Pearson in Atkinson County, Georgia — The American South (South Atlantic)
Atkinson Court House
The county was organized Jan. 1, 1918. The first officers were J.W. Roberts, Ordinary; Wiley M. Sumner, Clerk Superior Court; E.D. Leggett, Sheriff and Charles E. Stewart, Representative in legislature.
Members of the first Board of Commissioners, created in 1919, were Jeff Kirkland, David Weathers and J.M. Roberts Sr. The first Clerk to the Commissioners and County Attorney was L.A. Hargreaves.
Erected 1954 by Georgia Historical Commission. (Marker Number 002-1.)
Marker series. This marker is included in the Georgia Historical Society/Commission marker series.
Location. 31° 17.736′ N, 82° 51.198′ W. Marker is in Pearson, Georgia, in Atkinson County. Marker is at the intersection of South Main Street (U.S. 441) and West Smith Avenue, on the right when traveling south on South Main Street. Touch for map. The marker stands on the east side of the Atkinson County Courthouse. Marker is in this post office area: Pearson GA 31642, United States of America.
Other nearby markers. At least 7 other markers are within 13 miles of this marker, measured as the crow flies. Minnie F. Corbitt Memorial Museum Kinnaird Trail (approx. 7½ miles away); Salem Church (approx. 7.6 miles away); Guest Mill Pond (approx. 7.8 miles away); a different marker also named Guest Mill Pond (approx. 7.8 miles away); Raymond-Richardson Aviation School (approx. 12.7 miles away); Bethany Baptist Church (approx. 12.9 miles away).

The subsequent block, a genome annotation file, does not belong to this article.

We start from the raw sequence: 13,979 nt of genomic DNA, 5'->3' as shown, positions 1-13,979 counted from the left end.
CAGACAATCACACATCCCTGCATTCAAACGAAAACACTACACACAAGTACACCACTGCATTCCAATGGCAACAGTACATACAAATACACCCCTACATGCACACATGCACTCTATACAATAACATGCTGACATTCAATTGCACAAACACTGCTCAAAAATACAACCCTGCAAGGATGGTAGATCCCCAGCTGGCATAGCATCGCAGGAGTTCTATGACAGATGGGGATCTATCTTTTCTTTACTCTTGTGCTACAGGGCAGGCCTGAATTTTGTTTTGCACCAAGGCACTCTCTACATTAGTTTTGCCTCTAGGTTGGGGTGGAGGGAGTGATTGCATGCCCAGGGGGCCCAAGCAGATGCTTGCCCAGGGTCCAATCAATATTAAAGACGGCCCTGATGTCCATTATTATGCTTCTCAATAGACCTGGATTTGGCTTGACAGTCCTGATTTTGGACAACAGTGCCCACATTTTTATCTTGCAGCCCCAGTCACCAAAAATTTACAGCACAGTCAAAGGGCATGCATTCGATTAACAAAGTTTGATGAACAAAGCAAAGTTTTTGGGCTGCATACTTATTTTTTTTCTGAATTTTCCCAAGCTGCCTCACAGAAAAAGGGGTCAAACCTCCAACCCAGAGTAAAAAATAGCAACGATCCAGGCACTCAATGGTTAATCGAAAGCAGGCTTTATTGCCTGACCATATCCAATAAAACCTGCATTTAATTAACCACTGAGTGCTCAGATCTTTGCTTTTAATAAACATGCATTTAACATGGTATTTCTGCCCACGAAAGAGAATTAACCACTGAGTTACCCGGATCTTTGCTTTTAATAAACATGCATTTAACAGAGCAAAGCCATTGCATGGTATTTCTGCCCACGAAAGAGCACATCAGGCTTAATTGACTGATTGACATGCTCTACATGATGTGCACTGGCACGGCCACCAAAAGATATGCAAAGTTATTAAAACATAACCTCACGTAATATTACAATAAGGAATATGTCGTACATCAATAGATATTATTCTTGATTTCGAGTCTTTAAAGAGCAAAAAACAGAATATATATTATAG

Also see . . . Atkinson County. Description of Atkinson County and the architectural details of the courthouse. (Submitted on July 29, 2017, by Steve Masler of Memphis, Tennessee.)
Categories. • Architecture • Political Subdivisions •
Credits. This page was last revised on August 9, 2017. This page originally submitted on March 3, 2012, by David Seibert of Sandy Springs, Georgia. This page has been viewed 964 times since then and 39 times this year. Last updated on July 29, 2017, by Steve Masler of Memphis, Tennessee. Photos: 1, 2, 3, 4, 5, 6. submitted on March 3, 2012, by David Seibert of Sandy Springs, Georgia. • Bill Pfingsten was the editor who published this page.